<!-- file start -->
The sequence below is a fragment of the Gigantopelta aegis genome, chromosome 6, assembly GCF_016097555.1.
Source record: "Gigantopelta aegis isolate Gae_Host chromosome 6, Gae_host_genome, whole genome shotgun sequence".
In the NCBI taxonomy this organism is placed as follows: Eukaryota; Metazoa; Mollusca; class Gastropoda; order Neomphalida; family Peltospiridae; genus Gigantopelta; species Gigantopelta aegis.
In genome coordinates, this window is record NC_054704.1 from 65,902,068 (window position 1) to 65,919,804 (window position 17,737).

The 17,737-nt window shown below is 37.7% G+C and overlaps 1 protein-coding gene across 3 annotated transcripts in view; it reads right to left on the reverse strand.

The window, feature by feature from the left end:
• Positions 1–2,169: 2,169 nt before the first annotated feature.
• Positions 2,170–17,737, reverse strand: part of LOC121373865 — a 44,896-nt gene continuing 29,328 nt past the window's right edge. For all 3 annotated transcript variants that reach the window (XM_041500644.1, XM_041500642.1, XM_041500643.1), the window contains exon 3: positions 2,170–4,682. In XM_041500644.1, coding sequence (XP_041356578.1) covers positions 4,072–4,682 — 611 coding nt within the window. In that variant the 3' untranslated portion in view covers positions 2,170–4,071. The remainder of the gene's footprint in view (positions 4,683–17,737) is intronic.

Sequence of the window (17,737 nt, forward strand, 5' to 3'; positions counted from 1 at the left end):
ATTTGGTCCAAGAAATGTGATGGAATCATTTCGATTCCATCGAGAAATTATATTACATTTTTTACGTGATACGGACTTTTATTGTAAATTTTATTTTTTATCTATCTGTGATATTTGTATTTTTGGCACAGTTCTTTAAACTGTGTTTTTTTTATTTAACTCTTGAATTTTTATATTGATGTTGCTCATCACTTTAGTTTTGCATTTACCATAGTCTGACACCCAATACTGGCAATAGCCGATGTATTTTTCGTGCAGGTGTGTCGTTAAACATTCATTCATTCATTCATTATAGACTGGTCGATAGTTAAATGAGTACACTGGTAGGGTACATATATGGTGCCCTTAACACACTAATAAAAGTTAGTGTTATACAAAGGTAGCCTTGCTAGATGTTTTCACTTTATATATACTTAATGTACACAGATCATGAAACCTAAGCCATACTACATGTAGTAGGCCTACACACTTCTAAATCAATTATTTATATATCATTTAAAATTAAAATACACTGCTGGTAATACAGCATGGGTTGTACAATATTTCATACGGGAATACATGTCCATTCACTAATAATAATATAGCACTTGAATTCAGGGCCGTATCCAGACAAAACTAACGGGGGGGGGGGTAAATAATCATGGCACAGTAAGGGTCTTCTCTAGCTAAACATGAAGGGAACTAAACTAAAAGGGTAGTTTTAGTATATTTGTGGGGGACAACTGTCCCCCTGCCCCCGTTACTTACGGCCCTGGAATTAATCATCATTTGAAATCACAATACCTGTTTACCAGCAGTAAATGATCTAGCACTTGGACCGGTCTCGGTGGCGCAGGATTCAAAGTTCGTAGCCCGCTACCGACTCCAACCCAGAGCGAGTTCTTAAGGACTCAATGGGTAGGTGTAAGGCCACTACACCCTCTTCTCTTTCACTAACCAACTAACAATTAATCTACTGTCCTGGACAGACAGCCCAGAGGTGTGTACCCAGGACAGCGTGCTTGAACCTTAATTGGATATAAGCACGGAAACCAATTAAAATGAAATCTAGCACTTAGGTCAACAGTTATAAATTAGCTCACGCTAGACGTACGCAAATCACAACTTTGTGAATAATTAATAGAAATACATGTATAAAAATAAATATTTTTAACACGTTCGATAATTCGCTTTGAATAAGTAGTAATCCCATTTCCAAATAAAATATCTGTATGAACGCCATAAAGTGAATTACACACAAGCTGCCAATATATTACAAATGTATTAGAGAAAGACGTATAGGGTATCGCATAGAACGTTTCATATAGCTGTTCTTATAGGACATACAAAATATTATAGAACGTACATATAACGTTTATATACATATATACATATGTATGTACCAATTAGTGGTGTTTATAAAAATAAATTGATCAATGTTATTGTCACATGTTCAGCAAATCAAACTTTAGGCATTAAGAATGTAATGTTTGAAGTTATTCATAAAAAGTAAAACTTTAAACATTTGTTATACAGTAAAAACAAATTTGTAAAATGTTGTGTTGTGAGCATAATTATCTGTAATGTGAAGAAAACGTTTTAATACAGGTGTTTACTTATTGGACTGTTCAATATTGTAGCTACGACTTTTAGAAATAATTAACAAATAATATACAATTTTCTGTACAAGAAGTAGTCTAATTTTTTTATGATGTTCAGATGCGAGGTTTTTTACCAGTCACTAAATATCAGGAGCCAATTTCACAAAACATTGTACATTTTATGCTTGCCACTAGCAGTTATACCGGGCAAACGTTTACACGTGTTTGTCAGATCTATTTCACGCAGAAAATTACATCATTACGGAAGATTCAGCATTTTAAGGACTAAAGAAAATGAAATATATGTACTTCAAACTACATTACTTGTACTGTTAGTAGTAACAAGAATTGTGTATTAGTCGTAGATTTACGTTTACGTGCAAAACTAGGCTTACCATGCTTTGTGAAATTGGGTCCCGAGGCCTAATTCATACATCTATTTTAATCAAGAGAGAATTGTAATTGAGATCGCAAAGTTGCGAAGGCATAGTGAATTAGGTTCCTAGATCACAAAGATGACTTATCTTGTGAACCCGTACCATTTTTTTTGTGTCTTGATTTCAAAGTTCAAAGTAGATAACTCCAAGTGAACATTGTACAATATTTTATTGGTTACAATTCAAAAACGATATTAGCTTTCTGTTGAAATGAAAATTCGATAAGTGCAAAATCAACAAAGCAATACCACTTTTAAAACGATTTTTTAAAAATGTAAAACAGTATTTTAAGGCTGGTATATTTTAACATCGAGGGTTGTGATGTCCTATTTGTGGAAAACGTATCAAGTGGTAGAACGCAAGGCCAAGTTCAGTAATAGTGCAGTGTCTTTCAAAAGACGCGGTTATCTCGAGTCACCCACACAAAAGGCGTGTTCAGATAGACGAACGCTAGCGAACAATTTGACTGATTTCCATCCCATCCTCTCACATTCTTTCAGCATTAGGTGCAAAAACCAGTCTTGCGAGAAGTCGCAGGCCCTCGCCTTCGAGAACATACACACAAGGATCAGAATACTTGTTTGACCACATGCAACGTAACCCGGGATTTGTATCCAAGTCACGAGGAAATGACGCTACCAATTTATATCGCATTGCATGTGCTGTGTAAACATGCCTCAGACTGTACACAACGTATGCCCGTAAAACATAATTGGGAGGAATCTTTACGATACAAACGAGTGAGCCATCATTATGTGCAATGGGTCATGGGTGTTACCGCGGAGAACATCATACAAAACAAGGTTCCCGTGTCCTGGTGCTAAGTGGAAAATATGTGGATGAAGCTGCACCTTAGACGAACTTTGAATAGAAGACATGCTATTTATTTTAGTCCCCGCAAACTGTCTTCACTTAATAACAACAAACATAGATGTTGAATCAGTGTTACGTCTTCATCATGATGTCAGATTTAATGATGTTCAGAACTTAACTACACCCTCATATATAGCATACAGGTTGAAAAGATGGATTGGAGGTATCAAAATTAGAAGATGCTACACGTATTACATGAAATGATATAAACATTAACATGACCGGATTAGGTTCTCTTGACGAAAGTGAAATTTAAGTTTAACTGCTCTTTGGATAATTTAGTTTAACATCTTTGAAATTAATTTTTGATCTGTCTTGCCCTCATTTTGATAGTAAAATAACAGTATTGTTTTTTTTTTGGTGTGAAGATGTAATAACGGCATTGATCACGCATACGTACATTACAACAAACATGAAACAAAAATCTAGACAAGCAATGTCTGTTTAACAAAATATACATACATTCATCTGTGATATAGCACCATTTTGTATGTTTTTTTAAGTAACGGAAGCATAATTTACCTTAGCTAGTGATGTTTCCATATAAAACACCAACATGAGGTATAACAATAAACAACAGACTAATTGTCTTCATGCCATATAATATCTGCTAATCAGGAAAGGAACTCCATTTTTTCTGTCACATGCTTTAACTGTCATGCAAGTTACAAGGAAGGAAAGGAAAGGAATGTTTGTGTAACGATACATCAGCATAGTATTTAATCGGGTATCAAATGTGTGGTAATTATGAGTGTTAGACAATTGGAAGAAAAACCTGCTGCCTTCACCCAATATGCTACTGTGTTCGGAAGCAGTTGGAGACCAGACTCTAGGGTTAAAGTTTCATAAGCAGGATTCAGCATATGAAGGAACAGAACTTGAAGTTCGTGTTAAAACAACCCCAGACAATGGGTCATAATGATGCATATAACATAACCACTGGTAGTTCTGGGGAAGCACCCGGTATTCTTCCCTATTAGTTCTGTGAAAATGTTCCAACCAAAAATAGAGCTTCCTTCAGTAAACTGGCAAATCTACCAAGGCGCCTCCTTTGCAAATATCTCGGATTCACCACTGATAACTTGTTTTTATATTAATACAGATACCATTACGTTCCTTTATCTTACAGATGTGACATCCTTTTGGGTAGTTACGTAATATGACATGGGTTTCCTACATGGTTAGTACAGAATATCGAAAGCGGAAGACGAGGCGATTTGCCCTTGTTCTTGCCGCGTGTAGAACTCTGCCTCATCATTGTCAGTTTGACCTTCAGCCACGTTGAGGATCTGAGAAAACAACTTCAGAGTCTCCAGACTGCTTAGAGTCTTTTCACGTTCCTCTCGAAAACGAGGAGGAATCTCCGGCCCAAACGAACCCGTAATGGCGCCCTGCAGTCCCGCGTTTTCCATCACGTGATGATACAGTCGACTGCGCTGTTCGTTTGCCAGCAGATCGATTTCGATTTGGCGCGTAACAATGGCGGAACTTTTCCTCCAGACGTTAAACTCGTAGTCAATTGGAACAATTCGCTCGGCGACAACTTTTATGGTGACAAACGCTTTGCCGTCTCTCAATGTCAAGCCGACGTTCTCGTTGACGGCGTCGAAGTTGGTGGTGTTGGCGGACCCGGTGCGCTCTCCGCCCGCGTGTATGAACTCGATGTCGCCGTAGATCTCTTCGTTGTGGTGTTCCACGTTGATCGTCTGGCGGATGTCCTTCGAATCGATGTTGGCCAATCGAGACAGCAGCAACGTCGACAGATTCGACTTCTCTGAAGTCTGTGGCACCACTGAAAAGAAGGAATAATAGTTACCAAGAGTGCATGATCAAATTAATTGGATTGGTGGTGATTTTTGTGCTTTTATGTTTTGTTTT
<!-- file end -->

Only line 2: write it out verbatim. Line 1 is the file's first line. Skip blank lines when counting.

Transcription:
Source record: "Gigantopelta aegis isolate Gae_Host chromosome 6, Gae_host_genome, whole genome shotgun sequence".